In a conversation with Hetq, Artsakh Department of Tourism Director Sergei Shahvedyan argues that mines now operating or planning to be launched in Artsakh will not impeded the growth of tourism in the country.
The Artsakh government has stated that tourism has great growth potential given the country’s mountainous and forested landscape. However, the mining sector serves as the biggest source of taxes for the government. Can the two be reconciled?
Mr. Shahvedyan, what tangible successes have been registered of late in the tourist sector?
Let’s first talk about the numbers. In the last two years we have witnessed an unprecedented growth in the number of tourists, some 42%. In the first half of 2012, we have seen an increase of 40% over the same period last year. Compare this with the 10-12% growth rate in tourism in Armenia.
Such results are due to the steps taken by the government. We have worked to present Karabakh as an attractive country in the tourism industry at various international trade shows and exhibitions.
The second step has been to improve services and accommodations for tourist in Karabakh. But there still is much to do in this regard.
I’d like to point to the creation of the Hounot Gorge nature reserve and the Tigranakert Archaeological Museum of late. These are sites that can attract tourists from abroad to Karabakh.
We have also made a number of legal reforms and have set up better monitoring of hotels in the country.
Environmentalists say that mining impedes the development of tourism in Karabakh. A number of new mining sites are planned in the coming years. What impact will they have?
Today, the mines operating are quite far removed from tourist sites. As to the environmental impact issue, that’s best left to the experts. Naturally, mining operations must also have contingency plans for restoring the environment when needed so that tourism isn’t negatively impacted.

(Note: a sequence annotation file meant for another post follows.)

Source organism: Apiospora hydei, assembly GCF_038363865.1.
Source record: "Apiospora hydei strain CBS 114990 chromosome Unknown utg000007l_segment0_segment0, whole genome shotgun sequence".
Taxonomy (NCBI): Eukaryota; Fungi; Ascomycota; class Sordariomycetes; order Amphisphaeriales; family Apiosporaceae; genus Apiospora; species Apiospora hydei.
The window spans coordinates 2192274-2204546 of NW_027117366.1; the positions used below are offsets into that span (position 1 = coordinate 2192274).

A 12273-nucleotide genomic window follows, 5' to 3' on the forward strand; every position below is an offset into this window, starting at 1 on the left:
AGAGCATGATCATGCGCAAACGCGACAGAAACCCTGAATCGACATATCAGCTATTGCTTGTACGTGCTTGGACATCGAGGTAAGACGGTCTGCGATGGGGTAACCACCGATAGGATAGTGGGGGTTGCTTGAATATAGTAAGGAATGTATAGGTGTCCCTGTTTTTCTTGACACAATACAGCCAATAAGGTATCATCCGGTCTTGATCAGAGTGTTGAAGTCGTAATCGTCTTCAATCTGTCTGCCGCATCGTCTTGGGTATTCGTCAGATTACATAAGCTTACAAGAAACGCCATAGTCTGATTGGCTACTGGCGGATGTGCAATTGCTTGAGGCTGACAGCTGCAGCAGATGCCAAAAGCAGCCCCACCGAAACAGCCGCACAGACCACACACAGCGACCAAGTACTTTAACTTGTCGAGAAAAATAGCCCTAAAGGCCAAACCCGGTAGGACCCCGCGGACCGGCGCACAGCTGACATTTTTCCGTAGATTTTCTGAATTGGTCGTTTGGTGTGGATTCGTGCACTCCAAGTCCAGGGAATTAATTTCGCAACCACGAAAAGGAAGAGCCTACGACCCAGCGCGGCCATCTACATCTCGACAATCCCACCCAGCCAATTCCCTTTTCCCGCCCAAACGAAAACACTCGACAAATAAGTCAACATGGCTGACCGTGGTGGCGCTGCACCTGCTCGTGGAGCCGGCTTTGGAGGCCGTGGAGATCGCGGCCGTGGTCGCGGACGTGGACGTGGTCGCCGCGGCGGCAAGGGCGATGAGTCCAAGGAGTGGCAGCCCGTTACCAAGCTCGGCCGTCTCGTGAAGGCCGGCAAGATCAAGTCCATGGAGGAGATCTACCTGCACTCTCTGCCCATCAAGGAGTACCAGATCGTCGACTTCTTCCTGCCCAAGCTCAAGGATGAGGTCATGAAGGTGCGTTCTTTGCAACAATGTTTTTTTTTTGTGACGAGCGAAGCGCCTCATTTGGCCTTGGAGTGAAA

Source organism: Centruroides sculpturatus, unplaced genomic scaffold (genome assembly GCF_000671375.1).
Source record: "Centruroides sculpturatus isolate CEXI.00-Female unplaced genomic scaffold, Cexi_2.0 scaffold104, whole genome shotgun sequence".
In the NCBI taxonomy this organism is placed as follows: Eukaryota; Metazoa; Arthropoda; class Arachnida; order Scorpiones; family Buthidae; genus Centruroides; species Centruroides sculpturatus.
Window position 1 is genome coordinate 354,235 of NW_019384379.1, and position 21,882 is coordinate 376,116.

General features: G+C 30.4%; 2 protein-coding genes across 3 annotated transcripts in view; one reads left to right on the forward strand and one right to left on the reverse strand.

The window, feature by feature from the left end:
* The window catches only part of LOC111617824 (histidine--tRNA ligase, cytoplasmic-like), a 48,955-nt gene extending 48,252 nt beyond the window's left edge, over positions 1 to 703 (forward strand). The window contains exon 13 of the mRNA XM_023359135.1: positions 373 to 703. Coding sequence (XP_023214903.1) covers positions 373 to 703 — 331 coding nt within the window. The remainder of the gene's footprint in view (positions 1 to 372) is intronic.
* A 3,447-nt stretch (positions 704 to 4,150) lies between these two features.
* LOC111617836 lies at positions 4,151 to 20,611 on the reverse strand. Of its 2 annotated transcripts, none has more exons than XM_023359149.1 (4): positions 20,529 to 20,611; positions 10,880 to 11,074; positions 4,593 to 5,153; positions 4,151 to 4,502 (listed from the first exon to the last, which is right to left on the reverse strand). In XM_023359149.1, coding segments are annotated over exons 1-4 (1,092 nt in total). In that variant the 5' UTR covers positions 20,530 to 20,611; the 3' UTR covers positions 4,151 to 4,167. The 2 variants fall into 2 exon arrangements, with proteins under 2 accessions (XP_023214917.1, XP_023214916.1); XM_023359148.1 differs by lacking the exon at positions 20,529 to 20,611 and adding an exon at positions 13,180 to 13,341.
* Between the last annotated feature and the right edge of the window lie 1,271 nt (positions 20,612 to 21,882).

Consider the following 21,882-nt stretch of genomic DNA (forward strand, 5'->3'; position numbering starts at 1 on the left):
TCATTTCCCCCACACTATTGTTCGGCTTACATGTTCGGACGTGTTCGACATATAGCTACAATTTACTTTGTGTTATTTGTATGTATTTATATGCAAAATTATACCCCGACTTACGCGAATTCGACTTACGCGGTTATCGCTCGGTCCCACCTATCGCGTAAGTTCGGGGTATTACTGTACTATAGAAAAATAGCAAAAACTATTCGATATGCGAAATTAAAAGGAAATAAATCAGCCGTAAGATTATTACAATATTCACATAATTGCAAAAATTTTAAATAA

Both sectors, mining and tourism, are priorities. Presently, mining is of vital significance for the country.
Another issue always raised is the felling of the forests. In fact, Karabakh is often compared to Switzerland. Doesn’t logging also threaten the development of tourism?
Such issues are not included in our legal briefs. They are matters for the Ministry of the Environment. Nevertheless, we don’t cut down trees in tourist areas. Had you come across the remains of logged trees in our tourist zones, then we’d take action.
A few days ago at a consultative session you said that the Kashen mine area had never been studied. According to our information, 110 monuments and groupings of monuments are registered in the area for a total of 2,500 specimens. What steps are being taken to preserve and protect such cultural and historical artefacts?
In fact, there are no such monuments or other items in the area to be mined. Generally speaking, we still haven’t fully researched the historical monuments in Artsakh. We only have preliminary data about possible monuments at Kashen.
To avoid any unforeseen consequences, we have asked Base Metals, the mining operator, to finance more comprehensive studies at the area. We have received the company’s assurance on this point.
It remains for us to assemble a group of experts to carry out the study. If monuments are discovered, then we’ll discuss what is to become of them. If such items are underground they will have to be dug up. Architectural structures will have to be relocated. And I can assure you that this work will be conducted according to legal procedures.
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